Centre’s onslaught on federalism- Some Governors playing extra-Constitutional role


Respected Chief Ministers

Subject:-  Centre’s onslaught on federalism- Some Governors playing extra-Constitutional role


I have addressed you time and again on the political executive at the Centre systematically infringing the lakshman rekha of federalism to diminish the political space of the opposition parties in power in the States.

In particular, the Centre has progressively constricted the role of the Finance Commission during the last 8 to 9 years by unduly enlarging the quantum of funds flowing to the States under Article 282 of the Constitution, doing away with the concept of rule-based allocations to the States that the Finance Commission makes in consultation with the States, which effectively implied an increasing intrusion on the part of the Centre into areas that legitimately belong to the States and consequently enlarging the presence of its political executive in many welfare schemes implemented by the States at the cost of the political parties in power in the States.

During the last few years, the Centre, instead of taking responsibility for the mismanagement of coal supplies for the power sector, has forced the States to rely more and more on imported coal that benefitted a few private companies at the cost of the DISCOMs and the consumers. The Centre has also imposed expensive renewable power obligations on the States to cripple the finances of the DISCOMs and hurt the consumers’ interests. It is doubtful whether the diktats issued by the Centre in these matters had adequate legal sanction.

In recent times, the Centre acted unilaterally, without consulting the States, to introduce three farm laws and a Bill to amend the Electricity Act of 2003, which would unduly benefit private corporates at the cost of the farmers and the disadvantaged sections of the electricity consumers.

The recent tendency on the part of the political executive at the Centre to misuse its investigating agencies to target the opposition selectively, to interfere with and weaken regulatory institutions to disturb the level playing ground between the Centre and the States seems to be yet another part of its attempt to dilute federalism and weaken the opposition.

Some incumbents of the high office of the Governor, instead of acting in an apolitical manner as envisaged in the Constitution, have chosen to act as agents of the political executive at the Centre. There have been reports of persons against whom there are court cases pending and persons known to have been funded by dubious agencies being elevated to the office of the Governor in some States. If such reports are correct, it raises questions about the procedure of appointment of Governors.

Of late, there have been instances of Governors in some States going to the extra-ordinary length of withholding assent to Bills approved by the State legislature, without citing any valid justification, thus interfering with governance in the States and making a mockery of the letter and the spirit of federalism. Some States were forced to seek judicial intervention for directing the concerned Governors to expedite approving the pending Bills!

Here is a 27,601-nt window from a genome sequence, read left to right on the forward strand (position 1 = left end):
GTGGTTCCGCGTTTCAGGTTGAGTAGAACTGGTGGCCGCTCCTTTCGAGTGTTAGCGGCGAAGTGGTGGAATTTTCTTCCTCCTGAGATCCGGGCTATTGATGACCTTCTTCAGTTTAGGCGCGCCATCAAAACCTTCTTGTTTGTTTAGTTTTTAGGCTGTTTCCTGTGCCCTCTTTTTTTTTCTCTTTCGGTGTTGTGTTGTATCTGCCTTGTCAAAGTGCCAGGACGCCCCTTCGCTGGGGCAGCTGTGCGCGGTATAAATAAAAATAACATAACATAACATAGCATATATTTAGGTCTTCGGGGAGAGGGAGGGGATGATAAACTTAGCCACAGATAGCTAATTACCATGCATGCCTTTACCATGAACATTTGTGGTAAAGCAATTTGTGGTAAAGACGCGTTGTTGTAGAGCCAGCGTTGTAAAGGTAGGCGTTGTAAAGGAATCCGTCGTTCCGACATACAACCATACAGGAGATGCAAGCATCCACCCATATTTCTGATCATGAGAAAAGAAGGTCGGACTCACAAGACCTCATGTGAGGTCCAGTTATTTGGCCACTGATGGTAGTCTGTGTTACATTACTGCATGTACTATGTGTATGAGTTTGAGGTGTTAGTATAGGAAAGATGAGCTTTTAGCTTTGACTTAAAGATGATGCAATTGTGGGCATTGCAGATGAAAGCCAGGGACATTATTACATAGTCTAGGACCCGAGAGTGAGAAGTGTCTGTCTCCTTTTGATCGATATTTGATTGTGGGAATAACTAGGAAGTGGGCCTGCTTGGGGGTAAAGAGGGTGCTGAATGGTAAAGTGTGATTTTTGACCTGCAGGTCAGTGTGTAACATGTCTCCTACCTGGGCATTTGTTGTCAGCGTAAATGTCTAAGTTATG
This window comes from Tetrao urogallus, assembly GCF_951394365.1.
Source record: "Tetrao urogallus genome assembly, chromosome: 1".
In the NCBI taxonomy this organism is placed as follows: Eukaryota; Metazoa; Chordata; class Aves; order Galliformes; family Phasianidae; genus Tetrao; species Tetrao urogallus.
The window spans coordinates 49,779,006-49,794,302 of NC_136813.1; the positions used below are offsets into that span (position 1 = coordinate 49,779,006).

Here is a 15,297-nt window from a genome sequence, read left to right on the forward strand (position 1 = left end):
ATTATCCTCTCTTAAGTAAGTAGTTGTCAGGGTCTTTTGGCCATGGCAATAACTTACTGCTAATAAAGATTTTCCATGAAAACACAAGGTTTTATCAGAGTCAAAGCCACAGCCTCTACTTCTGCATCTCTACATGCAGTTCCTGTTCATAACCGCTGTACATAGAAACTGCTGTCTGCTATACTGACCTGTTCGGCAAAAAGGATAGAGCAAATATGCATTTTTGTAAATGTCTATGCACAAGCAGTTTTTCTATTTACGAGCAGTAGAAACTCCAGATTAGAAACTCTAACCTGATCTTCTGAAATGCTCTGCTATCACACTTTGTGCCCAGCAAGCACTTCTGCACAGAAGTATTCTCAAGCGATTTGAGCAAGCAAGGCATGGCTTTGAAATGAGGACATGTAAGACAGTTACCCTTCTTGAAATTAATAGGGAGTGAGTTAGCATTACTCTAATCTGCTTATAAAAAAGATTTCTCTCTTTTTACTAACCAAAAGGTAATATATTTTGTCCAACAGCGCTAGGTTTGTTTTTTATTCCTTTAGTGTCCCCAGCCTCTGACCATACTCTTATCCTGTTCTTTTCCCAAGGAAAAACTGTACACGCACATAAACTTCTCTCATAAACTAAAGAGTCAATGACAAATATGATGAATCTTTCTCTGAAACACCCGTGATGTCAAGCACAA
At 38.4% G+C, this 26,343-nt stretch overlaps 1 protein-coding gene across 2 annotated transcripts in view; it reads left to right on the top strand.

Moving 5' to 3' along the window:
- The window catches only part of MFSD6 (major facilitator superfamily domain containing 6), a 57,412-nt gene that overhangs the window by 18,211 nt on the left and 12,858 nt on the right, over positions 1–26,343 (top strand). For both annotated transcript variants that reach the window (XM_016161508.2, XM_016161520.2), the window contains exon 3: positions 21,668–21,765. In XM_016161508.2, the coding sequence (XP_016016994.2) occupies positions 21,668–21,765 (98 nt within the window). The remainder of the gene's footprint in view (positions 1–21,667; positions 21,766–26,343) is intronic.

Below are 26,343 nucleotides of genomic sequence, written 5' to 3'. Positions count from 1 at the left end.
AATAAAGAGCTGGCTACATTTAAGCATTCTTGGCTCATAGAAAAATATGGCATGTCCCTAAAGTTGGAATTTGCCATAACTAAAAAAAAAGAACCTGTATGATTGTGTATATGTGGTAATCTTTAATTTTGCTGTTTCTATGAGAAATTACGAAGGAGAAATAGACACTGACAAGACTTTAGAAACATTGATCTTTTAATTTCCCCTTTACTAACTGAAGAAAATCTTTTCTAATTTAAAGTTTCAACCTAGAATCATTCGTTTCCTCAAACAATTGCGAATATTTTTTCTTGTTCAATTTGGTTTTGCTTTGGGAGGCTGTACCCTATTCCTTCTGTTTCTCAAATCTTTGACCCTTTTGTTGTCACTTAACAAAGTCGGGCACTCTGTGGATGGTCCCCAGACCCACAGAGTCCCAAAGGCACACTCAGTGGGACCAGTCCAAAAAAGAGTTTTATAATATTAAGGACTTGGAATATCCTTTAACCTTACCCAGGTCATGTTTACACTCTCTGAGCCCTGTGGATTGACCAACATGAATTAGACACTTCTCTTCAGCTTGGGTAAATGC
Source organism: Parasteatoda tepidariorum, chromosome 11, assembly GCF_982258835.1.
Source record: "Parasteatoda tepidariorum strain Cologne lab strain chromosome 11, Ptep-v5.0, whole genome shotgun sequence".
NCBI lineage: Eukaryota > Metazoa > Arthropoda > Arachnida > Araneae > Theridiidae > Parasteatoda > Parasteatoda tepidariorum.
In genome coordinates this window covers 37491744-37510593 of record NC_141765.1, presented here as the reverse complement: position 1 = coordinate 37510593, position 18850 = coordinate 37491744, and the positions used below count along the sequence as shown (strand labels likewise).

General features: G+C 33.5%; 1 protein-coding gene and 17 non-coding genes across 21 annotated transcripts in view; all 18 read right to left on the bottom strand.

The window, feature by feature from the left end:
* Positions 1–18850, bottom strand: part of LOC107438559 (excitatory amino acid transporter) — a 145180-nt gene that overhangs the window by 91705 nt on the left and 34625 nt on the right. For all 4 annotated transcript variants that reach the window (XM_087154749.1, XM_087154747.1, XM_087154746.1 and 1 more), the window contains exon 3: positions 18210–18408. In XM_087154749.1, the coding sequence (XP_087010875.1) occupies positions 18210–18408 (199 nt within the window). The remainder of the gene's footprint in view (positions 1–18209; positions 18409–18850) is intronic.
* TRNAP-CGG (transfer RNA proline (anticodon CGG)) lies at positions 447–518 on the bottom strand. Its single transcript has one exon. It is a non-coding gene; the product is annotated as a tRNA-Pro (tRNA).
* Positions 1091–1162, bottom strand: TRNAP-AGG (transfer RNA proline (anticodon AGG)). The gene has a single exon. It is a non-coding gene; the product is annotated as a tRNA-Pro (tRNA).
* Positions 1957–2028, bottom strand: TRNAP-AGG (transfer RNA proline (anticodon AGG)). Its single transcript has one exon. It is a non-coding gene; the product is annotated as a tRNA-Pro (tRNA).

More recently, we had instances in which the governors in some States ruled by the opposition, openly sided with the party in power at the Centre and got involved in attempts to replace the State’s political executive with the party in power at the Centre. When the Governor of Maharashtra got involved in a similar matter, it became a subject of judicial scrutiny. In that connection, the Hon’ble Supreme Court made the following important observation (Judgement dated 11-5-2023 in WP(C) 493/2022)

The Constitution empowers the elected representatives to act on behalf of the people. Consequently, the Governors who despite their constitutional status is unelected, is vested with limited discretionary powers. …The power of the Governor to act without the aid and advice of the Council of Ministers is of an extraordinary nature. The exercise of such power has ramifications on parliamentary democracy. …..Governor is the titular head of the State Government. He is a constitutional functionary who derives his authority from the Constitution. This being the case, the Governor must be cognizant of the constitutional bounds of the power vested in him. He cannot exercise a power that is not conferred on him by the Constitution or a law made under it. Neither the Constitution nor the laws enacted by Parliament provide for a mechanism by which disputes amongst members of a particular political party can be settled. They certainly do not empower the Governor to enter the political arena and play a role (however minute) either in inter-party disputes or in intra-party disputes

On the other hand, there have also been instances of Governors not fulfilling their Constitutional obligations, for example, in exercising oversight on administration in areas notified under the Fifth Schedule, which has hurt the interests of the tribals.

I believe that the federal structure defined in the Constitution is part of its basic structure and both the Centre and the States should collectively safeguard it in recognition of the need to respect the country’s regional diversity and for promoting governance based on democratic principles. Any attempt to dilute it needs to be discouraged.

It is in this connection that I appeal to the States to come together to form a “federal front” to take up these issues with the Centre for urgent resolution. The States cannot afford to delay it any longer.


Yours sincerely,

E A S Sarma
Former Secretary to the Government of India

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